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Personalizing Behavioral Parent Training Interventions to Improve Treatment Engagement and Outcomes for Culturally Diverse Families

Authors McCabe KM, Yeh M, Zerr AA

Received 17 September 2019

Accepted for publication 18 December 2019

Published 10 January 2020 Volume 2020:13 Pages 41—53


Checked for plagiarism Yes

Review by Single-blind

Peer reviewer comments 2

Editor who approved publication: Professor Igor Elman

Kristen M McCabe, 1,2 May Yeh, 2–4 Argero A Zerr 1,5

1Department of Psychological Sciences, University of San Diego, San Diego, CA, USA; 2Child and Adolescent Services Research Center, San Diego, CA, USA; 3Department of Psychology, San Diego State University, San Diego, CA, USA; 4Department of Psychiatry, University of California, San Diego, CA, USA; 5Department of Psychology, California State University Channel Islands, Camarillo, CA, USA

Correspondence: Kristen M McCabe
Department of Psychological Sciences, University of San Diego, 5998 Alcala Park, San Diego, CA 92110, USA
Tel +1 619 260 4001

Abstract: Behavioral Parent Training (BPT) interventions are efficacious for young children with externalizing behavior problems. However, not all families benefit, and ethnic minority families in particular are less likely to enroll, engage, and improve in BPT. Versions of BPT interventions tailored for specific ethnic groups have been successful at improving engagement and outcomes for ethnic minorities; however, the specificity of these models presents challenges for broad dissemination. This article presents a personalization approach (PersIn) that utilizes cultural assessment results to tailor treatment protocols to the characteristics of individual families. We believe this approach has the potential to maximize cultural sensitivity while preserving generalizability to both minority and non-minority ethnic groups. We further propose that personalization on Parent Explanatory Model (PEM) parameters that have been found to vary across ethnic groups and to impact treatment engagement and/or outcomes is a promising approach to decreasing disparities in BPTs. We describe examples of evidence-supported PEMs that present good targets for personalization and provide examples from MY PCIT to illustrate how PersIn can be applied to Parent-Child Interaction Therapy (PCIT).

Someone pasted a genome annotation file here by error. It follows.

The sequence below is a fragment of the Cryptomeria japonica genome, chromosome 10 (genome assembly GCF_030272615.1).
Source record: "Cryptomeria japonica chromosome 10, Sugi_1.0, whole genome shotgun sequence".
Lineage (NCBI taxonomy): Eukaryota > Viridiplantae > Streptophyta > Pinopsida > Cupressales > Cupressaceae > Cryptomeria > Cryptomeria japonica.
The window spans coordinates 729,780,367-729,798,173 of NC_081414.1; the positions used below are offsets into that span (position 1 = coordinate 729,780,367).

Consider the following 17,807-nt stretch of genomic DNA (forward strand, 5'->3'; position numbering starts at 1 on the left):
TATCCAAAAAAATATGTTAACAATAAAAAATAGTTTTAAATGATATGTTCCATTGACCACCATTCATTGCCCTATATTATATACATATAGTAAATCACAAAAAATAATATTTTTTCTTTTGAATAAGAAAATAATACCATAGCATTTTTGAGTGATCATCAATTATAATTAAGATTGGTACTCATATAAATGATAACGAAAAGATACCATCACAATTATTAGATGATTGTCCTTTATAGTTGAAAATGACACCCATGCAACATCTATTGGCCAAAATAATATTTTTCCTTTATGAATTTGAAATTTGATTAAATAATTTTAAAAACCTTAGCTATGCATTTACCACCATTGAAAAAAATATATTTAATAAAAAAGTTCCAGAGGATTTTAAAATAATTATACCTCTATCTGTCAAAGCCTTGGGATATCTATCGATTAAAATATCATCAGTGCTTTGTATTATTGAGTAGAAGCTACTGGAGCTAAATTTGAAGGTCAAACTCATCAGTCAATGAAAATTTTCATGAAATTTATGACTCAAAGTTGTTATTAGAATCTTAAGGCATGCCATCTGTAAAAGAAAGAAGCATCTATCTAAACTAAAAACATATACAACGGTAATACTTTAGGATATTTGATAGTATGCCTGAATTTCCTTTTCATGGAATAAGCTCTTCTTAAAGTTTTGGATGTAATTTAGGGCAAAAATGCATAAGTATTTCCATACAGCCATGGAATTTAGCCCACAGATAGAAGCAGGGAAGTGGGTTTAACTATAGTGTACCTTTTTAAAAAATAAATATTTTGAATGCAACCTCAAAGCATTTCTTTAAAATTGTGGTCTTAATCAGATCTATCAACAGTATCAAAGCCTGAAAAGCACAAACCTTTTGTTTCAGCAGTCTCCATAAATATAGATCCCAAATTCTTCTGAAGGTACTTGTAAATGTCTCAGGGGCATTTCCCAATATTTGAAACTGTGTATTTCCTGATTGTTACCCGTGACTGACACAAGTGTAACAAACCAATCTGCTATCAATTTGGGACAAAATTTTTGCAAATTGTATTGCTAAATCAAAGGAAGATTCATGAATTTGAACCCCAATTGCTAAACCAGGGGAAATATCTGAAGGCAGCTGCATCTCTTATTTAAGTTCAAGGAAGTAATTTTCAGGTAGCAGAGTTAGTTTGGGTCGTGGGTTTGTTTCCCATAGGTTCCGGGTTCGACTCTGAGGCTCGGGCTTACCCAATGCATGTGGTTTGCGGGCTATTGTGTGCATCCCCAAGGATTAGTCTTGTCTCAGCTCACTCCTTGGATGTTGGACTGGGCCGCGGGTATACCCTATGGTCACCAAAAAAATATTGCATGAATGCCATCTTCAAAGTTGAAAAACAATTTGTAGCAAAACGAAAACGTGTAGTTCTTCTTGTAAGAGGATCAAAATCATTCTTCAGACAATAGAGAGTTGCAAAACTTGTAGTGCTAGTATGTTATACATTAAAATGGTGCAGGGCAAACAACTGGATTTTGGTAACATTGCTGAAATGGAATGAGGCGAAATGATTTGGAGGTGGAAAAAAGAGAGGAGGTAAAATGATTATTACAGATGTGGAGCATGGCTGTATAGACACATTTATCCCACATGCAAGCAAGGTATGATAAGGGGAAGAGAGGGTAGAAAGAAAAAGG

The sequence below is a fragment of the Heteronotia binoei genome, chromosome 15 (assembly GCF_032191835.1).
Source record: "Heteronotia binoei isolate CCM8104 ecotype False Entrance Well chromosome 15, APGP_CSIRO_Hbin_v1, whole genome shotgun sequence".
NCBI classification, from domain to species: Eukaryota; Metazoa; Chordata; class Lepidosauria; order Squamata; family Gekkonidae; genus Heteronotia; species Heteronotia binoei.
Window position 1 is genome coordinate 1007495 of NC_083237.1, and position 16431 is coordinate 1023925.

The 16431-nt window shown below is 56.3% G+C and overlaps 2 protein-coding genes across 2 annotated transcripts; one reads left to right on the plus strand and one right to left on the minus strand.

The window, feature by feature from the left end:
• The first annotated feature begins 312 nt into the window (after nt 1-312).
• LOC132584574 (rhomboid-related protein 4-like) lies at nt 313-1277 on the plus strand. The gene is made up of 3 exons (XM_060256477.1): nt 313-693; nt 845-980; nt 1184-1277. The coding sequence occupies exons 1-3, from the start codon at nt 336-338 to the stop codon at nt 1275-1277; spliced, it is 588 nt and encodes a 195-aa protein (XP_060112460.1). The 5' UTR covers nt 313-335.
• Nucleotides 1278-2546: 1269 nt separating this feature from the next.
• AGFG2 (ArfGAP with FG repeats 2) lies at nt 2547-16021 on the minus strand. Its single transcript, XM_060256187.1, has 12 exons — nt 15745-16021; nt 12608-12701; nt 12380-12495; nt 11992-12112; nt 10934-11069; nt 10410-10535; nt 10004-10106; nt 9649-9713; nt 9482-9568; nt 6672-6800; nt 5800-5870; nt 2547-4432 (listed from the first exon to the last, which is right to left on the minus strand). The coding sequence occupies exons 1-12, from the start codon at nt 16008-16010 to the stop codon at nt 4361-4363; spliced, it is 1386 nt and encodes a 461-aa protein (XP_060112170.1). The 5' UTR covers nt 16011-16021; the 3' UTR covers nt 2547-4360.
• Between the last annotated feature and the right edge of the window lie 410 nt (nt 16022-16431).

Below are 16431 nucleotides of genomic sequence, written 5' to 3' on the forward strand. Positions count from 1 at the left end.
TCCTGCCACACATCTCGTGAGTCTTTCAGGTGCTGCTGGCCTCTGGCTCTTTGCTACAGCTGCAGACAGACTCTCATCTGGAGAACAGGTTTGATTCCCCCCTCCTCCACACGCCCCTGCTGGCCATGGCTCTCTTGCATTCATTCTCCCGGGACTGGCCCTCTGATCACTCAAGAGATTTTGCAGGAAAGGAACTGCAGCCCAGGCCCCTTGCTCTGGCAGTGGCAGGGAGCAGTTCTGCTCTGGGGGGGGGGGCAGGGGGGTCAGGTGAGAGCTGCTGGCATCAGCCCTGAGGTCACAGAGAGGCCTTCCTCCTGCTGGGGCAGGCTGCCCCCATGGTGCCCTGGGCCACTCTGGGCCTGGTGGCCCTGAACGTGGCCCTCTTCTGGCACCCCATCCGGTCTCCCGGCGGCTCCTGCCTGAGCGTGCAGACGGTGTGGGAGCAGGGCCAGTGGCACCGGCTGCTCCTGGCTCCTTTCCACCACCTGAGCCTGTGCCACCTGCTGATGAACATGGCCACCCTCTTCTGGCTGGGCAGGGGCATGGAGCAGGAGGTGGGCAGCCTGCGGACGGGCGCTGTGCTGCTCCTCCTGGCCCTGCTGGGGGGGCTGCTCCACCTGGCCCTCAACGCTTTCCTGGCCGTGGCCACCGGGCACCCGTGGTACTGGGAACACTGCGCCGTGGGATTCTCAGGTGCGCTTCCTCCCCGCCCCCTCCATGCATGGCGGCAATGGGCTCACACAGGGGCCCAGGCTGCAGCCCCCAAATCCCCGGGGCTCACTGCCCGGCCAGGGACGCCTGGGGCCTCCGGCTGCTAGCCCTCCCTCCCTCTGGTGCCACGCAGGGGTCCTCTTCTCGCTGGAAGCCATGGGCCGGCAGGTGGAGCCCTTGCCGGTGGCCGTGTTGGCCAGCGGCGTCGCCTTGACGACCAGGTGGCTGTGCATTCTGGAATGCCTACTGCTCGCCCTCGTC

Keywords: Behavioral Parent Training, Parent-Child Interaction Therapy, culture, personalization, disruptive behavior disorders

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